Ethnic communities of many hues have enriched the lives of this nation. The food that we eat, the colours and clothes that we wear and the music that we listen to have changed beyond recognition from the days when I came to live here as a child. Many people have come to these shores—Irish, Jews, Italians, people from India, Pakistan and Bangladesh and from the Caribbean, and the recent migrants from Poland and elsewhere in Europe. They, and the many others from around the world, have all contributed immensely to this country. Those who may have come to exploit it are a disgrace, but they are just a small minority. Overwhelmingly, what the newcomers bring is their energy and ambition to build a new life and to do well. That means having a strong work ethic and often an entrepreneurial spirit.

My late father came to this country from Pakistan and worked hard, employing more than 500 people in his various businesses in the 1970s and 1980s. He paid his taxes, he believed in public service and he was a model citizen. That work ethic was a value that he shared with mainstream British society. What we must do now is to build on these values again—and with fresh energy.

Finally, if we were to baton down the hatches and not allow any more immigration, as some would wish, I would make a gentle reminder that the many hundreds of jobs—in the NHS and agriculture, in the hospitality industry, in transport and in every sector—would still have to be done. Enough home-grown Brits would have to be willing to do them.

I urge the Government, under their new leadership, to refrain from the scapegoating of immigrants that some in our main political parties and certain sections of the media have found politically expedient of late. There is a very positive story to be told about the huge contribution made by immigrants to our country. It was not very well told in the run-up to the referendum, but together we can get this message out now. As we move forward, it is important that our Government clarify their objectives on immigration and the means by which to achieve them.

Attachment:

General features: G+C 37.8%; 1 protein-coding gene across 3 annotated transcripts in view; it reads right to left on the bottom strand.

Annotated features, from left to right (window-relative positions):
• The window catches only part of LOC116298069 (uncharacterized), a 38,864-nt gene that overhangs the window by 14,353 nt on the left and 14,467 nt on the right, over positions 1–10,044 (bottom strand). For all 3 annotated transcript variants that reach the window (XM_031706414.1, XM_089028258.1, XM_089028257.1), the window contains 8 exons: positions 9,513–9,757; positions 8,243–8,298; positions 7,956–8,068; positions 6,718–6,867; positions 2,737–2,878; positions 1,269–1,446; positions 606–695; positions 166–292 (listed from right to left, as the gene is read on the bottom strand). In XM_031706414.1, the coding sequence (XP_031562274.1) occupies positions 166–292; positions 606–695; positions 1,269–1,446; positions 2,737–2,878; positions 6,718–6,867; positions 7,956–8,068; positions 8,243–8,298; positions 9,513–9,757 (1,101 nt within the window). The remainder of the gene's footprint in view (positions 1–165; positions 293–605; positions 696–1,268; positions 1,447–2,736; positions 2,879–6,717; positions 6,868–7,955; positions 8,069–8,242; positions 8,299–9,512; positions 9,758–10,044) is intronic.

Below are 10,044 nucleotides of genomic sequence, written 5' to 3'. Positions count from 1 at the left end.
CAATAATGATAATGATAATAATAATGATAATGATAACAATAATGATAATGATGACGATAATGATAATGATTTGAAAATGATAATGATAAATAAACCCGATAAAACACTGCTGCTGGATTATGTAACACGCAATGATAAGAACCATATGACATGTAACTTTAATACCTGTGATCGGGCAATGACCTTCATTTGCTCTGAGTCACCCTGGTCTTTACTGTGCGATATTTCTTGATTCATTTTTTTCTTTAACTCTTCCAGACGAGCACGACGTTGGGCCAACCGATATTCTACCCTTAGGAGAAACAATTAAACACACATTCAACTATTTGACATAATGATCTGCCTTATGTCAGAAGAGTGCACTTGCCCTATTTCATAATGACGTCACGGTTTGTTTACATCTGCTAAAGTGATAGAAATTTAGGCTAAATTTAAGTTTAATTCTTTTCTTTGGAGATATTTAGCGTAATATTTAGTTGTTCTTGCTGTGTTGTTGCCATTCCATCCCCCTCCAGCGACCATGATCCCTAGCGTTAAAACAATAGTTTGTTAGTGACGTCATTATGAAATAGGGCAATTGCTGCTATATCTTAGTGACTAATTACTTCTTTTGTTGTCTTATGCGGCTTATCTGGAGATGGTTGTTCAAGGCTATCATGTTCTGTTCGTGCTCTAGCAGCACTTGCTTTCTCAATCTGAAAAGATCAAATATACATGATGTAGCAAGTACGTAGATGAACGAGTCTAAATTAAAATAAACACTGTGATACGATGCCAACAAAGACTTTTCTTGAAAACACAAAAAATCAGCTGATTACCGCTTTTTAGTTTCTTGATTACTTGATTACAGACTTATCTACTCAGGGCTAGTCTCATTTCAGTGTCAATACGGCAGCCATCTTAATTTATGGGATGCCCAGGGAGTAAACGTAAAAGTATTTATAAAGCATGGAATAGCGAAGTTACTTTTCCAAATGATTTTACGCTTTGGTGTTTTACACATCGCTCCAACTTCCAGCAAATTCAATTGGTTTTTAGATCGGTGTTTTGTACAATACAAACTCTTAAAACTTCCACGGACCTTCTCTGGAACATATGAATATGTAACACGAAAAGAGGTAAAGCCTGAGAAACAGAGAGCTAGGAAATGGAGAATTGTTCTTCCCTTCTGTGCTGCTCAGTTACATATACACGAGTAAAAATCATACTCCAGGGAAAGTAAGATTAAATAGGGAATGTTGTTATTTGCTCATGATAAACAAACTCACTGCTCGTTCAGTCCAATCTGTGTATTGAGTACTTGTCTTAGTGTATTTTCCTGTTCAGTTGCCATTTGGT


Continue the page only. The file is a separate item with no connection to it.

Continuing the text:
This is a wake-up call to mend our country, to tackle poverty by providing jobs through small-scale manufacturing and other routes, to engender that work ethic and to encourage enterprise. It is a huge task, but one that cannot be sidestepped if we are to avoid social unrest and if we want to continue to be a great nation. We have to learn to respect and value each other’s contribution and our national leaders have to lead the way.

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My Lords, it is a great pleasure to follow that speech from the noble Baroness and the excellent speech from the noble Lord, Lord Butler. This is clearly a time of political crisis. So far, two party leaders have gone. My hope is third time lucky and that my own party is able to move forward quickly.

We are also in a constitutional crisis. When I was introduced to this place, I took the oath of allegiance to the Queen and signed up to the Code of Conduct of your Lordships’ House, as do all noble Lords. That code makes clear, in paragraph 7, what our duties are:

“In the conduct of their parliamentary duties, Members of the House shall base their actions on consideration of the public interest, and shall resolve any conflict between their personal interest and the public interest at once, and in favour of the public interest”.

I do not equate public opinion and public interest and think that they are the same thing; they are currently potentially in conflict.

I believe that most of the 52% who voted to leave did so out of a concern for the effect of migration. One of the failings of the remain campaign was to allow it to become a referendum on that issue. Migration is a function of globalisation. The free movement of labour, alongside the free movement of capital and goods, is a founding principle of the EU. I profoundly believe that the migration of capital and, therefore, of jobs away from the UK is now a bigger threat than the migration of workers.

It is not in the public interest for Parliament to ignore the outcome of a referendum, but if the outcome of a negotiated exit is an end to the free movement of labour, and with it free trade, the public interest is not served by supporting that outcome. I like the notion put forward by the noble Lord, Lord Butler. Employers need access to current skills and will migrate to access those skills in an environment free of trade barriers. Perhaps our negotiators will succeed in persuading the EU to act against its founding principles and its own preservation by agreeing to free trade but not the free movement of labour, but I doubt it. Either way, this Parliament needs the assurance from the Government that it has a role in both the negotiating position and in triggering Article 50 so that we can exercise our duties as parliamentarians. What consideration has been given to forming a Select Committee of both Houses to provide detailed scrutiny of this critical process for our nation?